In 1976 Specialized had nine road tyres, including a Kevlar-beaded folding one.
In 1977, Specialized started to spec and sell bikes. The Seqoia touring bike was based on a British Holdsworth bike of Sinyard’s.
“I rode that Holdswoth for 100 000 miles. It’s now in the [Specialized] musuem.”
This was at the peak of the touring bike boom, a time when Jim Blackburn would start making copies of British pannier racks: but in aluminium, not pig-heavy steel.
Sinyard gave Blackburn, still at college, his first order.
“I had to buy 100. He even made me fill out an official order confirmation form.”
Just when it seemed the touring market would keep growing, Sinyard had an intuition that the Repack riders in nearby Marin County were on to something big. Tom Ritchey’s hand-built mountain bike - one of the very first - was fitted with parts supplied by Sinyard.
“This bike wasn’t much different to the clunkers we rode offroad as kids but it had something extra. [Specialized] wasn’t mainstream, we had nothing to protect so we could embrace it.”
This was in 1980, the same year the Specialized 'S' was created by woman who specialised, as it were, in Japanese calligraphy.
At the first trade show he showed the very first Stumpjumper, and met plenty of resistance.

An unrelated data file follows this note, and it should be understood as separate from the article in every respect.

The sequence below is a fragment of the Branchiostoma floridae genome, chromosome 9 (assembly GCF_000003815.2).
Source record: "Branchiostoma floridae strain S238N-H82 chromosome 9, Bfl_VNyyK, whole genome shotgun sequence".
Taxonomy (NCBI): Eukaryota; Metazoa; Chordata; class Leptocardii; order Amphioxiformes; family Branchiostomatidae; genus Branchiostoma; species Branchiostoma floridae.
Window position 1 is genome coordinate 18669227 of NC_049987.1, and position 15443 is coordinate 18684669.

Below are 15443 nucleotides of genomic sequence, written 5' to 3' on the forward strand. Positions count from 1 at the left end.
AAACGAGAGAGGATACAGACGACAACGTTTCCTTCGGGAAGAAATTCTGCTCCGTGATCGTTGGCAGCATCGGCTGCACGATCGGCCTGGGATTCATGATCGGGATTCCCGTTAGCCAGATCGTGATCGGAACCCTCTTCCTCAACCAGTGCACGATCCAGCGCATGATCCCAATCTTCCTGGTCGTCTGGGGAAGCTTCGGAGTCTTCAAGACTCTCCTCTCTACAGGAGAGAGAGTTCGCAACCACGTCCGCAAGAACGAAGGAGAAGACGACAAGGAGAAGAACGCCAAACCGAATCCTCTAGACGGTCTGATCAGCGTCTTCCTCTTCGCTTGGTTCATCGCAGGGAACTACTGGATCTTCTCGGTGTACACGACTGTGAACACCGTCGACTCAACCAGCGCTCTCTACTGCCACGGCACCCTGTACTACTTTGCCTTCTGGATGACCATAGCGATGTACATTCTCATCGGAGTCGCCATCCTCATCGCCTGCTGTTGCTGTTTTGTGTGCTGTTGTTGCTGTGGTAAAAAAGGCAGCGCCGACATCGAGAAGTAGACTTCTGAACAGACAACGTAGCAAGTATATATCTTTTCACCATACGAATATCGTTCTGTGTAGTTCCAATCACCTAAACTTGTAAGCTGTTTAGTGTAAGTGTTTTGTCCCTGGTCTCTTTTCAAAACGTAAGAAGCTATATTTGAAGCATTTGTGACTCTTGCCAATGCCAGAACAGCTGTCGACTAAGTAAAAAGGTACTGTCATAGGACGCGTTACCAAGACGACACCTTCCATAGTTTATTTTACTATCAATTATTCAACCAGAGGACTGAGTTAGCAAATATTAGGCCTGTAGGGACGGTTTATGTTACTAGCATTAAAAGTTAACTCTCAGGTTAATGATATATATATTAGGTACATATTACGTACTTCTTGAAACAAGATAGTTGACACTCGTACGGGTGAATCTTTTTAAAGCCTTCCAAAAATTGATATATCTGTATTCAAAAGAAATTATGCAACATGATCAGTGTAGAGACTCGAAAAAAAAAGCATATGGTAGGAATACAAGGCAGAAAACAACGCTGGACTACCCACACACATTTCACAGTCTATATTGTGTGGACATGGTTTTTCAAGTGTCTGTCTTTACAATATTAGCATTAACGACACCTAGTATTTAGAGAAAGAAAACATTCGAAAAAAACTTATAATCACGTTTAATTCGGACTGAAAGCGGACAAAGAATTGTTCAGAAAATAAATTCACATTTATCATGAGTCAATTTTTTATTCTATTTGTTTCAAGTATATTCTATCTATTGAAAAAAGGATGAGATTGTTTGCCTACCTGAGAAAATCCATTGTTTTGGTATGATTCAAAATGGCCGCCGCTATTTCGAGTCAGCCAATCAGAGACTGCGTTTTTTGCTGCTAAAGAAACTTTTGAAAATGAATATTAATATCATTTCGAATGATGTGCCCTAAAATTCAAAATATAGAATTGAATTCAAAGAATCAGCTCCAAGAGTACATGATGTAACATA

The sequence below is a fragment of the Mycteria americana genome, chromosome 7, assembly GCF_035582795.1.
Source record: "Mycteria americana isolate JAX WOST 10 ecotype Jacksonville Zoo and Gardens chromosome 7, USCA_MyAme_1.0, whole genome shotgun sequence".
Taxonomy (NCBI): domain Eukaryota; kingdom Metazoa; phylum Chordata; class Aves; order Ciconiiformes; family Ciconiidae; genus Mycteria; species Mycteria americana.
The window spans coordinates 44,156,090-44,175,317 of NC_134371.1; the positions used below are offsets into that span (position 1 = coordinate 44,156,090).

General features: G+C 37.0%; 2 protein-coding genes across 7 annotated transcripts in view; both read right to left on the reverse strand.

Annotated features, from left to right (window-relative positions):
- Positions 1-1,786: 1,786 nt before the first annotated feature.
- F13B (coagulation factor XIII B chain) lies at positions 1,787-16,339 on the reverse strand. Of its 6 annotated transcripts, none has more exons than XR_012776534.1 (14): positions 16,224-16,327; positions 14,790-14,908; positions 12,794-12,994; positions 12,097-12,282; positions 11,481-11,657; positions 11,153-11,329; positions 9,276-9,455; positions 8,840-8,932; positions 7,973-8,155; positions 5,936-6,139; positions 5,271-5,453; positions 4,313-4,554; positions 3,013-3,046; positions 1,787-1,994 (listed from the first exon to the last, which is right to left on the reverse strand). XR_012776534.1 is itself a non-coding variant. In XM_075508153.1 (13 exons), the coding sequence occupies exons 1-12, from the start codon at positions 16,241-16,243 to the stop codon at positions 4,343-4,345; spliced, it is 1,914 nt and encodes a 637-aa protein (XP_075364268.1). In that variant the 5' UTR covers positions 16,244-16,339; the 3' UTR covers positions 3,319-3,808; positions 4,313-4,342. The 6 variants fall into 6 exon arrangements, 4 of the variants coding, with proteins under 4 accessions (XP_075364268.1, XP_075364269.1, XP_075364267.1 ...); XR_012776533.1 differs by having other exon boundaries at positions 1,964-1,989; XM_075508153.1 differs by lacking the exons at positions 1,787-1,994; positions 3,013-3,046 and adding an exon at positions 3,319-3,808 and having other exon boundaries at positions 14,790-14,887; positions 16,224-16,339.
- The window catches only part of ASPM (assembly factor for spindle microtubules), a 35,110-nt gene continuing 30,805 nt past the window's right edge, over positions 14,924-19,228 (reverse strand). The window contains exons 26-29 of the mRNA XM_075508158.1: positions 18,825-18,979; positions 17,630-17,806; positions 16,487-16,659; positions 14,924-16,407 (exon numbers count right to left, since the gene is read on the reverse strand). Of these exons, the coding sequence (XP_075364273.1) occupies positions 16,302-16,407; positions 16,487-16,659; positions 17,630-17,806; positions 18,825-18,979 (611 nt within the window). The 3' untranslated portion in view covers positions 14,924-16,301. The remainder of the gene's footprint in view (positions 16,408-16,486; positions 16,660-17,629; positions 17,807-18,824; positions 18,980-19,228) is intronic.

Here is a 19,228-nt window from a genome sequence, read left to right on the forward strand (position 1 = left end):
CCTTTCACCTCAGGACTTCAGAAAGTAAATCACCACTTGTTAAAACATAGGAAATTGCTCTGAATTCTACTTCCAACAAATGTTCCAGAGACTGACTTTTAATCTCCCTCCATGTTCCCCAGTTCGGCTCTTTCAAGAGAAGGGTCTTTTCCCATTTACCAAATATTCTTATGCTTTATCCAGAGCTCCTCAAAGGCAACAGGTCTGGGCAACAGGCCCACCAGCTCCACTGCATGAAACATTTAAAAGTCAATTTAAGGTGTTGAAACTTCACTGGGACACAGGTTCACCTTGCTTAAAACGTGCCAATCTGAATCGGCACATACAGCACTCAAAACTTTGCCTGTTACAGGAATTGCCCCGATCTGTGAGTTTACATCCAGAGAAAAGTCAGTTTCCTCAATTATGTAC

“Lots of bike shops said ‘what are you doing with this bike, you have lost your marbles, it’s a kids BMX, people are going to get hurt.' Yet when people rode the bike, they knew it was right.”
This was the first commercial mountain bike. For a few months, mountain bikes weren’t known as that, they were on the verge of being Hooverised: they were known as ‘Stumpjumpers’.
Specialized didn’t have the market to itself for long.
“At the trade show the following year, everybody had a mountain bike,” said Sinyard.
Some of the hippy mountain bikers - the Repack innovators, such as Gary Fisher - were now custom builders no more. And mainstream bike brands jumped on the bandwaggon too.
The rest, as they say, is history. Yet Specialized has stuck to its early principles.
“We make strong. There are plenty of early Stumpjumpers out there still being ridden.”
Today, Sinyard - who likes nothing more than test-riding prototype bikes on six hour rides, the Tarmac is a current favourite - remains proud of his company’s prowess at designing and sourcing bombproof bikes.
The bikes may be made in the Far East but they are designed - and tested to destruction - in California. Specialized has an inhouse testing lab and also gets second opinions from third-party labs in Germany.
“When people buy into a brand like Specialized, they’re buying confidence, integrity, engineering and testing. We have a social responsibility.”
Specialized is a $200m, privately-owned company. Sinyard is the majority shareholder. Merida of Taiwan - a supplier to Specialized for 22 years - invested in a stake in 2001. In the UK, Specialized has 250 IBD stockists, and sold 42 000 bikes in 2002.